They provide a phone number on their site, so I gave tech support a call. That was on Wednesday. I was told to leave a message and I did so. I mentioned that I had a conference to be on the next day. I called again and left another message on the “Sales” line.

I received three calls that same day. One from the original tech support agent (Clyde), one from the software manager (Steve), and one from the owner (George).

George and Steve stayed on the phone with me for two hours while we went through every possible scenario as to why this was giving me trouble. They were concerned that others might be having the same problem.

It was not until a few days later that we finally discovered it was my Eset NOD32 anti-virus program causing the problem. I believe Eset provides excellent protection, but I’ve decided to use Webroot in its place for now.

The support I received from the Talking Communities team tells me they care about providing a quality product to their customers and will do what they can to work out problems and make improvements.

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Google’s SEO Advice For Website Design: On-Page Content For Search Engine Optimization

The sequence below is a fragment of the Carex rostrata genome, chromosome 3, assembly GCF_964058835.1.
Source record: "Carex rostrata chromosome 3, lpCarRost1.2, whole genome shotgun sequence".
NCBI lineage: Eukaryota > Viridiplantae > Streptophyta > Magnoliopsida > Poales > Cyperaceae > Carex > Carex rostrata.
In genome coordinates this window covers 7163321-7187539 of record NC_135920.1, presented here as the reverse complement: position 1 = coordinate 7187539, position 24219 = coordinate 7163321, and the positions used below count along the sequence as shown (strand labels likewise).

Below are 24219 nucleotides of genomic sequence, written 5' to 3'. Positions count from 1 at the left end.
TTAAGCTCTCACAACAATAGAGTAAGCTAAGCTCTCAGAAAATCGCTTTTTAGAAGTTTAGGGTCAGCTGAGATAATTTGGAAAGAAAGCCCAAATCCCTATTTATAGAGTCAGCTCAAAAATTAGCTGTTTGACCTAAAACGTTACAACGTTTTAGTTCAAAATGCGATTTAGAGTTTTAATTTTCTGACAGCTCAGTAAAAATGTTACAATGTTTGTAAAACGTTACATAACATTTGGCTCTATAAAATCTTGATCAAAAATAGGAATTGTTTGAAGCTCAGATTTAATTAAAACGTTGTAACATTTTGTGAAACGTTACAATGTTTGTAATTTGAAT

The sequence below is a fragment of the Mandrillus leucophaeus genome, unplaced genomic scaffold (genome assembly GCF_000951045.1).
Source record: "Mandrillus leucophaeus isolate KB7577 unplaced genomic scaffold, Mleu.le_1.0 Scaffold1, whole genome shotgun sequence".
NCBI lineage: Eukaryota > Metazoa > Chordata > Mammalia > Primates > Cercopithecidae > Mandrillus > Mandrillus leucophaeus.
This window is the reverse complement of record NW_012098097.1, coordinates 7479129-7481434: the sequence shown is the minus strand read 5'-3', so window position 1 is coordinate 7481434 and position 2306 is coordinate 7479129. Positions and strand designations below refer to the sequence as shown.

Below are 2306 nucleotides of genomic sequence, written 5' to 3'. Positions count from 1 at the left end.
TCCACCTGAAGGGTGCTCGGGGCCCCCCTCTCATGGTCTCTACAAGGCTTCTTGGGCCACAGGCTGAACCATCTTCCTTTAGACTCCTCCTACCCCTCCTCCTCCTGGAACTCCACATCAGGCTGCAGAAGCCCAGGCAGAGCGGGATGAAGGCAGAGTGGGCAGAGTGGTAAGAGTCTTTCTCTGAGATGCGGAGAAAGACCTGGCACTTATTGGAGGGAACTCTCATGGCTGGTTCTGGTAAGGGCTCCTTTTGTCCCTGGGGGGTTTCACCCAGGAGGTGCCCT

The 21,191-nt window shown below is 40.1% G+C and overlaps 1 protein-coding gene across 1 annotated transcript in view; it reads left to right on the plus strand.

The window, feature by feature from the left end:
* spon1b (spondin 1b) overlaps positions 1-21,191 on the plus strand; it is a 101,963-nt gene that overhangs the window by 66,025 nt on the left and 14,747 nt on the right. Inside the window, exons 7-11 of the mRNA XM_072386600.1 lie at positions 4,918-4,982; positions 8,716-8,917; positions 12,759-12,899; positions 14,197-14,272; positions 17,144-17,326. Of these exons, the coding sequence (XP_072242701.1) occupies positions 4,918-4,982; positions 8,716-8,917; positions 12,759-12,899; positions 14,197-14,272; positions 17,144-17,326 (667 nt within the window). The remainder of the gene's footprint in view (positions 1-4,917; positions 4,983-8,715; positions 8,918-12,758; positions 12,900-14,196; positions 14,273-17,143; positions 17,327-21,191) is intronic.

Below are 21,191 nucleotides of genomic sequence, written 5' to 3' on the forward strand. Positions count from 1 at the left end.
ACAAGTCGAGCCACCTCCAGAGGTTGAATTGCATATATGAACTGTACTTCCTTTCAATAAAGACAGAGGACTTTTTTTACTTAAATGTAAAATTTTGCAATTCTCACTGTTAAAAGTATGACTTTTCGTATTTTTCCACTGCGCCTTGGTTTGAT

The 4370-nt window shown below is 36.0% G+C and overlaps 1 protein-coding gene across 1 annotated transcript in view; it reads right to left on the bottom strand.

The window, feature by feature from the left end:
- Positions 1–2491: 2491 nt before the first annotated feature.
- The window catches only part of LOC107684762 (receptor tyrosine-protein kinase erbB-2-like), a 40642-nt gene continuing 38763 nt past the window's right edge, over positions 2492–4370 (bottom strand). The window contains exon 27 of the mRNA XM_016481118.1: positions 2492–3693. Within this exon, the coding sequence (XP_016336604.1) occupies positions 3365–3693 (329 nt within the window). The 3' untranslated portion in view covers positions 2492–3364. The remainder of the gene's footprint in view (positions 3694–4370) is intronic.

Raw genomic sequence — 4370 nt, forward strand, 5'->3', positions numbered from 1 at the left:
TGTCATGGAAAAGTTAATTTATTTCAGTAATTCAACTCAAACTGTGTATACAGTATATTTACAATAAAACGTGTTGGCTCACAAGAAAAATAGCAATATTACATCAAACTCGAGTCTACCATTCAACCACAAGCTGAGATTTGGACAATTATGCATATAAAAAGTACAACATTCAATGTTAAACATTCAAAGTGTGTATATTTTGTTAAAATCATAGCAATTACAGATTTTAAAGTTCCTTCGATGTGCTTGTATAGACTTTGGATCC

July 12th, 2009 · 8 Comments · Business Networking

Here are some handy tips from Google to consider for your on-page Search Engine Optimization (SEO).

Design and Content Guidelines

  • Make a site with a clear hierarchy and text links. Every page should be reachable from at least one static text link.
  • Offer a site map to your users with links that point to the important parts of your site. If the site map is larger than 100 or so links, you may want to break the site map into separate pages.
  • Create a useful, information-rich site, and write pages that clearly and accurately describe your content.
  • Think about the words users would type to find your pages, and make sure that your site actually includes those words within it.
  • Try to use text instead of images to display important names, content, or links. The Google crawler doesn’t recognize text contained in images. If you must use images for textual content, consider using the “ALT” attribute to include a few words of descriptive text.